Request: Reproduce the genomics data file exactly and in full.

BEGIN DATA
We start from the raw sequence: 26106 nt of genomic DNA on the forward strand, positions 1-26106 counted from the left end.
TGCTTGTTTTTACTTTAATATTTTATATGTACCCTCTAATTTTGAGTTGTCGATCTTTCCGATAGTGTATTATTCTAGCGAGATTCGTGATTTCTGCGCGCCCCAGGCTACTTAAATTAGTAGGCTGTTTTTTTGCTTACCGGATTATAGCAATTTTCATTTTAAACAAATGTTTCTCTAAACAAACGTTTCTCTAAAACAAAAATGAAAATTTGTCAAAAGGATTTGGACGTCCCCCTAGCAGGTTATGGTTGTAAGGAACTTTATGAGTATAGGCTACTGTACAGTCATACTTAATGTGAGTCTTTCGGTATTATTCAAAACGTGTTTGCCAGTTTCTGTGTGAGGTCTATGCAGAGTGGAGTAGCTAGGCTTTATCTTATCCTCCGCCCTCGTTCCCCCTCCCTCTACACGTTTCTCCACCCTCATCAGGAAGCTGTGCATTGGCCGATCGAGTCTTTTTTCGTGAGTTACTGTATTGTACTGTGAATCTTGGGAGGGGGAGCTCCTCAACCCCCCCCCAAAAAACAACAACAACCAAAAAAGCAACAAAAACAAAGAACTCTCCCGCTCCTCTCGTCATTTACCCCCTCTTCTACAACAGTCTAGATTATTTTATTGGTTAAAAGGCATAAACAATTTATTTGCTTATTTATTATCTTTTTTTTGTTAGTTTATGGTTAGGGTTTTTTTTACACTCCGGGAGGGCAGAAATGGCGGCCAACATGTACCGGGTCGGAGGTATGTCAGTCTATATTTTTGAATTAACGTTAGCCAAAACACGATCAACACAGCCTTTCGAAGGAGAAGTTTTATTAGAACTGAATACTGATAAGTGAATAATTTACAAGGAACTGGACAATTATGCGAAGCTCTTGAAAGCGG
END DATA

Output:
We start from the raw sequence: 26106 nt of genomic DNA on the forward strand, positions 1-26106 counted from the left end.
TGCTTGTTTTTACTTTAATATTTTATATGTACCCTCTAATTTTGAGTTGTCGATCTTTCCGATAGTGTATTATTCTAGCGAGATTCGTGATTTCTGCGCGCCCCAGGCTACTTAAATTAGTAGGCTGTTTTTTTGCTTACCGGATTATAGCAATTTTCATTTTAAACAAATGTTTCTCTAAACAAACGTTTCTCTAAAACAAAAATGAAAATTTGTCAAAAGGATTTGGACGTCCCCCTAGCAGGTTATGGTTGTAAGGAACTTTATGAGTATAGGCTACTGTACAGTCATACTTAATGTGAGTCTTTCGGTATTATTCAAAACGTGTTTGCCAGTTTCTGTGTGAGGTCTATGCAGAGTGGAGTAGCTAGGCTTTATCTTATCCTCCGCCCTCGTTCCCCCTCCCTCTACACGTTTCTCCACCCTCATCAGGAAGCTGTGCATTGGCCGATCGAGTCTTTTTTCGTGAGTTACTGTATTGTACTGTGAATCTTGGGAGGGGGAGCTCCTCAACCCCCCCCCAAAAAACAACAACAACCAAAAAAGCAACAAAAACAAAGAACTCTCCCGCTCCTCTCGTCATTTACCCCCTCTTCTACAACAGTCTAGATTATTTTATTGGTTAAAAGGCATAAACAATTTATTTGCTTATTTATTATCTTTTTTTTGTTAGTTTATGGTTAGGGTTTTTTTTACACTCCGGGAGGGCAGAAATGGCGGCCAACATGTACCGGGTCGGAGGTATGTCAGTCTATATTTTTGAATTAACGTTAGCCAAAACACGATCAACACAGCCTTTCGAAGGAGAAGTTTTATTAGAACTGAATACTGATAAGTGAATAATTTACAAGGAACTGGACAATTATGCGAAGCTCTTGAAAGCGG